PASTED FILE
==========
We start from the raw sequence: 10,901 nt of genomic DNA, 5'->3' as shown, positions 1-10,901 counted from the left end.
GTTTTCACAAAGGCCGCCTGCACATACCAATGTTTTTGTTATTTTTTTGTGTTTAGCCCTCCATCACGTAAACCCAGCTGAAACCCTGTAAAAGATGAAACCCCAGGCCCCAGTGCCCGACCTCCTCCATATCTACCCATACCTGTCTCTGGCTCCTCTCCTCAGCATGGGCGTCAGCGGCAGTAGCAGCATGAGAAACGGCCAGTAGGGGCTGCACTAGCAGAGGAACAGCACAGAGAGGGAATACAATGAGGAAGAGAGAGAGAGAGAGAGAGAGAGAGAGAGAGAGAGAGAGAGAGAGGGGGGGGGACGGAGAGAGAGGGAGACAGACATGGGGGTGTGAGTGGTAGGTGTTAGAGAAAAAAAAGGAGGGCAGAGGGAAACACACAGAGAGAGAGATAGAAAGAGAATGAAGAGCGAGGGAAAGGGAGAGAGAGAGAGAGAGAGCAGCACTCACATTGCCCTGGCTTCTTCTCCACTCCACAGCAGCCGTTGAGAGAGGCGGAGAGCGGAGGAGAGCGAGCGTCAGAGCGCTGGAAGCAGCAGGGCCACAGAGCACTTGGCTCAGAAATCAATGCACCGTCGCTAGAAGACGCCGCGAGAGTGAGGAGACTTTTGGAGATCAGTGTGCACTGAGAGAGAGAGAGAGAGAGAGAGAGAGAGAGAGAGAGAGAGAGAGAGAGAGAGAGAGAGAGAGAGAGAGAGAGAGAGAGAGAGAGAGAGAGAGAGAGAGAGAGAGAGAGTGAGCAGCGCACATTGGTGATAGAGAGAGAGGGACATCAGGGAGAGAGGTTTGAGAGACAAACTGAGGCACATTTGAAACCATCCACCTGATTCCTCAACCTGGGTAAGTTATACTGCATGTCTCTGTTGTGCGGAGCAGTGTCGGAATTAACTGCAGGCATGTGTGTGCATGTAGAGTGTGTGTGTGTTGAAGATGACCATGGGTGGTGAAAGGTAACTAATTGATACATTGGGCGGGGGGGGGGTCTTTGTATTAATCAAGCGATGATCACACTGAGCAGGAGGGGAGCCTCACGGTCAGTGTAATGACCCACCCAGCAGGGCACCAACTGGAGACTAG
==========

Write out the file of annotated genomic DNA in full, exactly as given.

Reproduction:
We start from the raw sequence: 10,901 nt of genomic DNA, 5'->3' as shown, positions 1-10,901 counted from the left end.
GTTTTCACAAAGGCCGCCTGCACATACCAATGTTTTTGTTATTTTTTTGTGTTTAGCCCTCCATCACGTAAACCCAGCTGAAACCCTGTAAAAGATGAAACCCCAGGCCCCAGTGCCCGACCTCCTCCATATCTACCCATACCTGTCTCTGGCTCCTCTCCTCAGCATGGGCGTCAGCGGCAGTAGCAGCATGAGAAACGGCCAGTAGGGGCTGCACTAGCAGAGGAACAGCACAGAGAGGGAATACAATGAGGAAGAGAGAGAGAGAGAGAGAGAGAGAGAGAGAGAGAGAGAGAGAGAGGGGGGGGGACGGAGAGAGAGGGAGACAGACATGGGGGTGTGAGTGGTAGGTGTTAGAGAAAAAAAAGGAGGGCAGAGGGAAACACACAGAGAGAGAGATAGAAAGAGAATGAAGAGCGAGGGAAAGGGAGAGAGAGAGAGAGAGAGCAGCACTCACATTGCCCTGGCTTCTTCTCCACTCCACAGCAGCCGTTGAGAGAGGCGGAGAGCGGAGGAGAGCGAGCGTCAGAGCGCTGGAAGCAGCAGGGCCACAGAGCACTTGGCTCAGAAATCAATGCACCGTCGCTAGAAGACGCCGCGAGAGTGAGGAGACTTTTGGAGATCAGTGTGCACTGAGAGAGAGAGAGAGAGAGAGAGAGAGAGAGAGAGAGAGAGAGAGAGAGAGAGAGAGAGAGAGAGAGAGAGAGAGAGAGAGAGAGAGAGAGAGAGAGAGAGAGAGAGAGTGAGCAGCGCACATTGGTGATAGAGAGAGAGGGACATCAGGGAGAGAGGTTTGAGAGACAAACTGAGGCACATTTGAAACCATCCACCTGATTCCTCAACCTGGGTAAGTTATACTGCATGTCTCTGTTGTGCGGAGCAGTGTCGGAATTAACTGCAGGCATGTGTGTGCATGTAGAGTGTGTGTGTGTTGAAGATGACCATGGGTGGTGAAAGGTAACTAATTGATACATTGGGCGGGGGGGGGGTCTTTGTATTAATCAAGCGATGATCACACTGAGCAGGAGGGGAGCCTCACGGTCAGTGTAATGACCCACCCAGCAGGGCACCAACTGGAGACTAG